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J Alzheimers Dis. 2010;19(4):1401-8. doi: 10.3233/JAD-2010-1337.

Early-versus late-onset Alzheimer's disease: more than age alone.

Author information

1
Department of Neurology, VU University Medical Centre, Alzheimer Centre, Amsterdam, The Netherlands. elge.koedam@vumc.nl

Abstract

Alzheimer's disease (AD) is the most common cause of dementia at older age. Although less prevalent before the age of 65 years, it is still the most frequent cause of early-onset dementia followed by frontotemporal dementia. The typical presentation of AD is memory dysfunction, however, presentations with prominent cognitive impairment in other domains besides memory, like prominent apraxia, language problems, or executive dysfunction, may occur and are relatively more common in early-onset AD. In this retrospective descriptive study, we determined the prevalence of non-memory presentations in a large sample of early-onset AD patients compared to late-onset AD. The clinical files of 270 patients with AD starting before the age of 65 years and 90 patients with late-onset AD ( 65 years) were reviewed to assess clinical characteristics. Patients were classified as memory presentation and non-memory presentation according to their clinical presentation. The mean age of the early-onset group was 56 +/- 5 years and 74 +/- 6 years for the late-onset group. A third of the early-onset AD group presented with non-memory symptoms compared to only 6% in the late-onset group (p < 0.001). Within the group with non-memory presentations, apraxia/visuospatial dysfunction was the most prevalent presenting symptom (12%). Patients with early-onset AD often present with a non-memory phenotype, of which apraxia/visuospatial dysfunction is the most common presenting symptom. Atypical presentations of AD should be considered in the clinical differential diagnosis of early-onset dementia.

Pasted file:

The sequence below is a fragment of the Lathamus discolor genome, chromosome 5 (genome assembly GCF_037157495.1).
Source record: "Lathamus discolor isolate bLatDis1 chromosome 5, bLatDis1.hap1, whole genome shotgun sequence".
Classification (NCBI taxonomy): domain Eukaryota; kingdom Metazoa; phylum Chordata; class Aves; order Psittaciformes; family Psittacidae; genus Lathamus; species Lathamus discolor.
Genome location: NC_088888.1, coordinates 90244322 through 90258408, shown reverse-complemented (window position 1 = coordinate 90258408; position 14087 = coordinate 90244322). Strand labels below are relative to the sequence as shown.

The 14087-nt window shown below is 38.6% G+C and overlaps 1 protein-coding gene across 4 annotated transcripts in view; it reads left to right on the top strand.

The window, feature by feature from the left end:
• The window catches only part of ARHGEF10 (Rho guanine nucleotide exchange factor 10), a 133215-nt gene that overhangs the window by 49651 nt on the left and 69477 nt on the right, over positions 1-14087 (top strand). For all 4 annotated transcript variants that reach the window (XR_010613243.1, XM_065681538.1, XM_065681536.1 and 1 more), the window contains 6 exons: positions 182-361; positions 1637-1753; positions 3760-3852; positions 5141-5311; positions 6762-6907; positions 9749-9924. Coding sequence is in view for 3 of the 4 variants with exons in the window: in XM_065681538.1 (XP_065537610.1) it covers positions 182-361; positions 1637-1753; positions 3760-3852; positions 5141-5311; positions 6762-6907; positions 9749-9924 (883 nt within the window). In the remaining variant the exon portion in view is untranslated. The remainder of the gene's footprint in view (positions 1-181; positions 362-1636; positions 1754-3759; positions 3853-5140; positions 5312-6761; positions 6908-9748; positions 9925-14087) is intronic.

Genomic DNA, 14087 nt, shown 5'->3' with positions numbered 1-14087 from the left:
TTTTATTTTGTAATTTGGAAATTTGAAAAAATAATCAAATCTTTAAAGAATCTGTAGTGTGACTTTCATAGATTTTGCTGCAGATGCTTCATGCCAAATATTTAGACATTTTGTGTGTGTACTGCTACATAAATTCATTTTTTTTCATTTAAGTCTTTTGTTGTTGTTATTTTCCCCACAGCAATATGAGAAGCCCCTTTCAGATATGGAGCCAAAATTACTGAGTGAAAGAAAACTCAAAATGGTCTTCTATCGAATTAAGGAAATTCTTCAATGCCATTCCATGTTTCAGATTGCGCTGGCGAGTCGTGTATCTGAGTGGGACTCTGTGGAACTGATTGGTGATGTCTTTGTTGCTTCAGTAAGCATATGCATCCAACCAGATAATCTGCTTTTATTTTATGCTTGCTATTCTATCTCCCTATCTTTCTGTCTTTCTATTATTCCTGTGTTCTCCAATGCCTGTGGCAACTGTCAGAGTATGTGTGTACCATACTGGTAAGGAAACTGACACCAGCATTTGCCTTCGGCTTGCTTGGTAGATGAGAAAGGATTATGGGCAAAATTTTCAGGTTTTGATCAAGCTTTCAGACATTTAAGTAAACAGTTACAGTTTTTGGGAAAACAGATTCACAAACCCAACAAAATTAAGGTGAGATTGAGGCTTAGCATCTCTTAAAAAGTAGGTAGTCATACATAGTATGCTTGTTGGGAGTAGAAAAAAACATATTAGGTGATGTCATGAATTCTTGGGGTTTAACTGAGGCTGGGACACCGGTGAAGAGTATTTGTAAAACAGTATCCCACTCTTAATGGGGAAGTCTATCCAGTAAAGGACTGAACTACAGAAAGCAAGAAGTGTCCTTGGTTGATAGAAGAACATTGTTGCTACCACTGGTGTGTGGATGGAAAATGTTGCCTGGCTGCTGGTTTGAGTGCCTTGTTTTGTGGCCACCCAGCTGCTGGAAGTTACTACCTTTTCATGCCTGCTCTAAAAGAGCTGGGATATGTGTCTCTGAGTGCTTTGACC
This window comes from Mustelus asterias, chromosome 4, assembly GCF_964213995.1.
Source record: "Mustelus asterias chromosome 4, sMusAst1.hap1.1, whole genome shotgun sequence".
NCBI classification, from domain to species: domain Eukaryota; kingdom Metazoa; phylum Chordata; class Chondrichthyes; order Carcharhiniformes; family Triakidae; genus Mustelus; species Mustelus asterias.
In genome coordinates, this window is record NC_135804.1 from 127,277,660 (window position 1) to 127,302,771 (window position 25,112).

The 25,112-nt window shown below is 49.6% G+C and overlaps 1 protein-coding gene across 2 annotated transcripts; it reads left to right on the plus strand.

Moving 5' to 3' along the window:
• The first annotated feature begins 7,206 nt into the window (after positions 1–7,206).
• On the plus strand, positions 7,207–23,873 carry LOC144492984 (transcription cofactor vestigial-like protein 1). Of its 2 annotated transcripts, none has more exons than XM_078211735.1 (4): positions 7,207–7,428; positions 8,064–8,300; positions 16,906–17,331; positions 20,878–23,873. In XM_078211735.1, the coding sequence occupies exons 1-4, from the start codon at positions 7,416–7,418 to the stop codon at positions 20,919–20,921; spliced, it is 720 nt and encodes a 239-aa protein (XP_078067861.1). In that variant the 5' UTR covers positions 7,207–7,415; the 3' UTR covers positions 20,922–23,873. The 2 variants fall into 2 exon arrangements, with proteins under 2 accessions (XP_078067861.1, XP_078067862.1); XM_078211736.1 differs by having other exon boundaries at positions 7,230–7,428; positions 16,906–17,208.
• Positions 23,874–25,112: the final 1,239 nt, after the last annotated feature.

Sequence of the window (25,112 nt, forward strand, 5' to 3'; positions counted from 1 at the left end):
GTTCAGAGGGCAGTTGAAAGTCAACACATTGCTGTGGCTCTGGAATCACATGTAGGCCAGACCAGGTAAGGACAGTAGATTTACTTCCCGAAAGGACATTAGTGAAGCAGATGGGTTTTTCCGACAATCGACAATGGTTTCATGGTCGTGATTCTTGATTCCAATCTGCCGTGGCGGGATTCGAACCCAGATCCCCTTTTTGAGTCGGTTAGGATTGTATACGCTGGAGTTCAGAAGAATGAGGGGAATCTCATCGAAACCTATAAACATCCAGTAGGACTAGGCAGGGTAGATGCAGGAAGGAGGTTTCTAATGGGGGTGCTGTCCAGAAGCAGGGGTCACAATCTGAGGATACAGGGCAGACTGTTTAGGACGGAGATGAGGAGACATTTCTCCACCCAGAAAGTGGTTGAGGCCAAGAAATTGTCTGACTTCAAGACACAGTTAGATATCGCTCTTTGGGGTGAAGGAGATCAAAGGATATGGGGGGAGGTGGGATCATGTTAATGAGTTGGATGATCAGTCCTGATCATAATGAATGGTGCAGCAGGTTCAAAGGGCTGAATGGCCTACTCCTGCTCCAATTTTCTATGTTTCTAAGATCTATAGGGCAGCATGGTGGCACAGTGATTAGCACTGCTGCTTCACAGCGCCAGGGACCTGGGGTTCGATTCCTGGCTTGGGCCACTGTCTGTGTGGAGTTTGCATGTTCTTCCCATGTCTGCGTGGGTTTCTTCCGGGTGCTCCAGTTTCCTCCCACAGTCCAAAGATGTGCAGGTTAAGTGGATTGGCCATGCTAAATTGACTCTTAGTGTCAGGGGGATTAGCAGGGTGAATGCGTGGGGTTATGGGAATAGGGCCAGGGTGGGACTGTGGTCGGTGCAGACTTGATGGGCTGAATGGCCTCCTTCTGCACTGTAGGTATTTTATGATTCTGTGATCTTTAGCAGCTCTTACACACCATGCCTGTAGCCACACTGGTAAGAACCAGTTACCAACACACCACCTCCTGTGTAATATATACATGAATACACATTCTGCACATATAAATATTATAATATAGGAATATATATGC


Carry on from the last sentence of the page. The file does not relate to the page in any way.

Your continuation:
PMID:
20061618
DOI:
10.3233/JAD-2010-1337
[Indexed for MEDLINE]

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